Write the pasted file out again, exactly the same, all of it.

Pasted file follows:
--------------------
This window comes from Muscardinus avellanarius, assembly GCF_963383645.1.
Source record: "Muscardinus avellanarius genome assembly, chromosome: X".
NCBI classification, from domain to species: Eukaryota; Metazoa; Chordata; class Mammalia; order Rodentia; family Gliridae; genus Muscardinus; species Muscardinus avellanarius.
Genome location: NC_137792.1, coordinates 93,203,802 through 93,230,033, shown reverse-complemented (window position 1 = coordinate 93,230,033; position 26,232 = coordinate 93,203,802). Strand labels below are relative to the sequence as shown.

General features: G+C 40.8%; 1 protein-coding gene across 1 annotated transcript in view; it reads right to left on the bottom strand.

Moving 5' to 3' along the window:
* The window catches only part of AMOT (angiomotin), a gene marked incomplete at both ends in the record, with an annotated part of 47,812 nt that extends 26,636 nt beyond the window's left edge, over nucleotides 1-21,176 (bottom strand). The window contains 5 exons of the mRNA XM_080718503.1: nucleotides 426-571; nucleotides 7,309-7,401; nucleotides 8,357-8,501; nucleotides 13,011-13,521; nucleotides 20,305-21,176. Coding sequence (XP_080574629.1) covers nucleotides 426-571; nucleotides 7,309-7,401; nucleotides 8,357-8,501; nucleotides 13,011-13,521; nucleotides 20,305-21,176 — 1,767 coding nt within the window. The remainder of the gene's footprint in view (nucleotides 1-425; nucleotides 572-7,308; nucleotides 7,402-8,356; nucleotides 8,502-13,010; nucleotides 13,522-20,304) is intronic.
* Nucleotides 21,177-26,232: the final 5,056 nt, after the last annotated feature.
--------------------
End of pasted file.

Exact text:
This window comes from Muscardinus avellanarius, assembly GCF_963383645.1.
Source record: "Muscardinus avellanarius genome assembly, chromosome: X".
NCBI classification, from domain to species: Eukaryota; Metazoa; Chordata; class Mammalia; order Rodentia; family Gliridae; genus Muscardinus; species Muscardinus avellanarius.
Genome location: NC_137792.1, coordinates 93,203,802 through 93,230,033, shown reverse-complemented (window position 1 = coordinate 93,230,033; position 26,232 = coordinate 93,203,802). Strand labels below are relative to the sequence as shown.

General features: G+C 40.8%; 1 protein-coding gene across 1 annotated transcript in view; it reads right to left on the bottom strand.

Moving 5' to 3' along the window:
* The window catches only part of AMOT (angiomotin), a gene marked incomplete at both ends in the record, with an annotated part of 47,812 nt that extends 26,636 nt beyond the window's left edge, over nucleotides 1-21,176 (bottom strand). The window contains 5 exons of the mRNA XM_080718503.1: nucleotides 426-571; nucleotides 7,309-7,401; nucleotides 8,357-8,501; nucleotides 13,011-13,521; nucleotides 20,305-21,176. Coding sequence (XP_080574629.1) covers nucleotides 426-571; nucleotides 7,309-7,401; nucleotides 8,357-8,501; nucleotides 13,011-13,521; nucleotides 20,305-21,176 — 1,767 coding nt within the window. The remainder of the gene's footprint in view (nucleotides 1-425; nucleotides 572-7,308; nucleotides 7,402-8,356; nucleotides 8,502-13,010; nucleotides 13,522-20,304) is intronic.
* Nucleotides 21,177-26,232: the final 5,056 nt, after the last annotated feature.